Last night I was reading a terrific book by a fellow named Paul Tough titled How Children Succeed in which there are several passages where he talks about how children experience and perform under stress, both at home and in a school setting, and it’s inspired me to make some observations relevant to our profession.
The human body’s physiological response to stress can be described as, in Mr. Tough’s words, the “hypothalamic-pituitary-adrenal axis,” or the HPA response, the body’s bio-chemical emergency preparedness system. The HPA evolved over tens of thousands of years during our early history to put the human body on battle stations in the face of acute physical danger. Lions, tigers, bears … other humans, perhaps other species which were nearly human. You get the idea. The problem, however, is that over the last several hundred years, this emergency response system is often no longer properly equipped to help us with our typical current “threats.” The dangers that confront most of us now have more to do with relative abstractions instead of furry beasts. We contend with money instead of the mastodon.
So in the modern age, we are equipped with a physiological emergency response system which evolved to help us survive in the face of danger. However the HPA cannot distinguish between mortal danger and modern non-mortal fears. When one feels fear, stress, senses danger of any kind, be it physical or psychological, social or financial, the body responds in the same, blunt manner. This is why, during stressful or intimidating conversation, the body floods with adrenaline, and why the stomach feels empty (the blood has moved from the abdomen to appendages in anticipation of action). Why, when speaking in front of an audience, your mouth goes dry, and voice goes shaky. Why when we read a difficult note or interpret an important mathematical number (like a dollar amount or test score), our body tension increases. Hence the problem: while physical threats are relatively few and far between for most of us, especially in our professional lives, our body’s natural response is still activated in the face of modern “dangers.” Unfortunately, this can cloud thinking and frustrate proper action when clear thinking is exactly what is needed.
Our assets, our investments, represent a good deal to us. They represent not only hard work, our discipline, our past and ongoing sacrifices; they also represent many of our hopes. Our hope that we will be able to retire and enjoy the post-work time of our lives. Our hope that we will be able to take care of our loved ones. Our hope that we will be able to pay for our children’s education. Our hope that we will be able to transfer some measure of wealth to our beneficiaries. Whether our money is held in a bank account, within a professionally managed investment portfolio, or in a jar buried under the porch, the movements of the capital markets and larger economic developments are directly relevant to the usefulness of the money that we have set aside and the hopes which we have assigned to it. When the stock market experiences a correction, or when the value of bonds fall in an increasing interest rate environment, or some apparently deleterious macroeconomic trend begins, it can be tempting to succumb to your body’s emergency response system and react impulsively … and portfolio-wise, that almost never produces a good outcome over the long term.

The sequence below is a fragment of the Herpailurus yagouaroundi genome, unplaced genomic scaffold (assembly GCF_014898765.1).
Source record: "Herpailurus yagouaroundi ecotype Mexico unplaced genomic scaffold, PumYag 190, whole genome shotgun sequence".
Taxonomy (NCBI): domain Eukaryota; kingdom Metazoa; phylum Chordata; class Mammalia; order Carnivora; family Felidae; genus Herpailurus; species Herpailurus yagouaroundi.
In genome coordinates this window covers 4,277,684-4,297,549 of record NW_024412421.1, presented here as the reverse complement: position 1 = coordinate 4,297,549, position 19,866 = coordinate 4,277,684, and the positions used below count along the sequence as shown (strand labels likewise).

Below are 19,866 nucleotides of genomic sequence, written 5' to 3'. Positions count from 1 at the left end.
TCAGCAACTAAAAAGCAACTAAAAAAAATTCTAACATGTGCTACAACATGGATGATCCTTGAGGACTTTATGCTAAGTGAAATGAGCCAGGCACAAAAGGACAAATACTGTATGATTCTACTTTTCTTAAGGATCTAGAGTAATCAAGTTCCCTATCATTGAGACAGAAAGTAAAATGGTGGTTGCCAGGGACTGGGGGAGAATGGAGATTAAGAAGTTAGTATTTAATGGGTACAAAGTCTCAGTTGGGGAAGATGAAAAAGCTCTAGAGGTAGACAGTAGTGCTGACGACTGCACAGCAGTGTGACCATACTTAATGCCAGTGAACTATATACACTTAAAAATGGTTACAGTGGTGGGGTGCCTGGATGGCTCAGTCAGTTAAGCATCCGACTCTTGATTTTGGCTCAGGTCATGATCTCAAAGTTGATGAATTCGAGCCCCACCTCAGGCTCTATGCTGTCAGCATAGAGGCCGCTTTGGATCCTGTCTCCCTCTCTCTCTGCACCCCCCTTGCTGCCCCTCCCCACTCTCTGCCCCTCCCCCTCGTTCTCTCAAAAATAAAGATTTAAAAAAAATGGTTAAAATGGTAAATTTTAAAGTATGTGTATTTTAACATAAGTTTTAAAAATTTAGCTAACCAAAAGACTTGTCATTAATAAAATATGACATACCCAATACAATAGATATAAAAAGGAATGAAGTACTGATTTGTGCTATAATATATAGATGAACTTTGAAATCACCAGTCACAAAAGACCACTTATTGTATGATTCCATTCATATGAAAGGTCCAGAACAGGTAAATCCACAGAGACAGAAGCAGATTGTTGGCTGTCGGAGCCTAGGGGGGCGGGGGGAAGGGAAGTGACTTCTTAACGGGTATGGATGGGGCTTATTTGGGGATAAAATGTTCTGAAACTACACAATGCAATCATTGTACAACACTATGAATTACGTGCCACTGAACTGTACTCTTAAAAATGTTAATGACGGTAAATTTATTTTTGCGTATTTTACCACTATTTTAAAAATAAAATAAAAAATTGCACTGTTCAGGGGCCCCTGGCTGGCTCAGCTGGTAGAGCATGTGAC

Taking it one step further, this may well be why we, as a species, developed philosophy, politics, and economics. These higher brain constructions help us, through understanding and reason, to put our daily concerns into their proper, solution-driven perspective. When interest rates rise, the rational thing to do is not to panic and go out and buy every bottle of water you can find, but rather to thoughtfully consider prudent ways to make your assets more productive. When the capital markets fall, the rational response is perhaps not to incautiously sell off all your stock, go to cash, and take up doomsday prepping. Rather, a better approach is to stay the reasoned course which you set for yourself, reconfirm the appropriateness of your general investment objective and portfolio allocation, and, if you have adequate discretionary reserves, perhaps look for some good value securities to buy that everyone else, in a panic, is selling.
Perhaps the oversimplified conclusion here is just to keep your head, especially when the headlines are either ebullient or scary, and recognize that investments are not actually bears or bulls. Rather, they are opportunities (and perhaps moral responsibilities) to fulfill your goals and potential. And the beautiful thing is that money’s mere existence, and the elaborate economy behind it, is itself a fulfillment of a previous generation’s hope.